It would be wonderful if you could wish it all away any time you face an unpleasant obstacle in life. However, most people understand that this is almost never a viable option. Five board members of Michigan's Clay Township want to make the town's legal obstacles disappear and have asked a court to make it happen.
With all of the media exposure that comes with whistleblower activities of today, it can be easy to forget that speaking out can make a real difference. Many people choose to look at whistleblowers in a more negative light instead of for the good works they have done. We have seen that this viewpoint affects the willingness of those who witness wrongdoing to blow the whistle.
On the face of it, the Michigan Whistleblower's Protection Act seems simple and straight-forward. For the most part, it is simple, but many potential whistleblowers need clarification on some of the act's elements. Those who do not properly understand the act might choose to remain silent in the face of wrong-doing despite the protection's the act provides.
If you believe in the old adage "where there's smoke, there's fire", you might be concerned to find that a Michigan city and its mayor have been targeted in not one, but two whistleblower suits. The city is Flint and the mayor is Karen Weaver. Two former employees are calling Weaver and the city out for illegal and/or unethical activities. The first suit was filed almost a year ago by a former Flint city administrator and is still pending.
Not all whistleblower success stories involve start-to-finish litigation. Sometimes success comes when the parties responsible for unethical or illegal activity pay without seeing the trial through. In addition to the financial costs these wrongful parties incur, their activities are called into question in full view of the public eye. In the end, that is what success means: Paying the price for illegal activity in every way.
It is a great and noble thing to expose wrongdoing on the corporate level. Let's be real, though: It is also a dangerous endeavor in some situations. If you are like most Detroit residents, you need and value your job. You do not want to lose your livelihood even though becoming a whistleblower is absolutely the right thing to do. Why should you risk taking security away from your loved ones just to expose wrongdoing?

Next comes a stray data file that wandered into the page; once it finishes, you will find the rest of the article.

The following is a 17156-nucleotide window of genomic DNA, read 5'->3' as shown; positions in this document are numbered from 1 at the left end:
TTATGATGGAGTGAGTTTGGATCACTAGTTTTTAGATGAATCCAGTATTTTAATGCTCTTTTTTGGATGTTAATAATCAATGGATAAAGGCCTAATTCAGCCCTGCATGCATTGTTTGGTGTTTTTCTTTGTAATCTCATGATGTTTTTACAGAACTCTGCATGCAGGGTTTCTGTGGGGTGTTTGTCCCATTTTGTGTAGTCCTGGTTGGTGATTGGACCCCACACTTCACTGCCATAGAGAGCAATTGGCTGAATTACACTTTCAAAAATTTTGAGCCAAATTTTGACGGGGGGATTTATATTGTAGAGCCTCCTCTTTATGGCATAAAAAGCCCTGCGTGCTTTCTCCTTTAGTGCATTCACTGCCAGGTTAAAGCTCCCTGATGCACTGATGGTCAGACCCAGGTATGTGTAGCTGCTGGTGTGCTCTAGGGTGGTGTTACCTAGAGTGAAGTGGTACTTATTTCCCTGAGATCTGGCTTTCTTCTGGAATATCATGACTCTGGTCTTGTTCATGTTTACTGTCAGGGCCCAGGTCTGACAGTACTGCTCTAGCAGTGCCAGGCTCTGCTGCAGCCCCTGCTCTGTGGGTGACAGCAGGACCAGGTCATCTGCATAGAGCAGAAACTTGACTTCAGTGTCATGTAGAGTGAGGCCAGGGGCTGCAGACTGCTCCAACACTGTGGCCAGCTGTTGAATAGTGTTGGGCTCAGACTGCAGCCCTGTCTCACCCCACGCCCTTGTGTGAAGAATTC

Despite belief to the contrary, employers in Detroit cannot treat their workers however they like. Employers do have some leeway in how they manage employees, but laws are in place to ensure workers remain protected from certain behaviors. Retaliation against whistleblowers is one of these prohibited behaviors.
Why is "blowing the whistle" about corruption so important? Any time companies, employees or supervisors engage in illegal activity, it harms the economy. This is just as true in the Detroit region of Michigan as it is in New York City. Unfortunately, there is a stigma attached to whistleblowers that may make other people afraid to come forward. The risk of retaliation in the workplace is also a deterring factor for would-be whistleblowers.
You have probably heard the phrase, "no good deed goes unpunished." This often-used phrase exists for a reason: Because it is true in many cases. One of the times when it is painfully true is when an honest and well-meaning employee decides to blow the whistle on illegal activity in the workplace.
In February 2013, the general counsel of a biotech company called Bio-Rad Technologies was concerned. He had been general counsel for the firm for 26 years, but now he suspected that someone from Bio-Rad may have given kickbacks to Chinese government entities and delivered products to certain Chinese customers without billing them. It seemed the company might have violated the Foreign Corrupt Practices Act.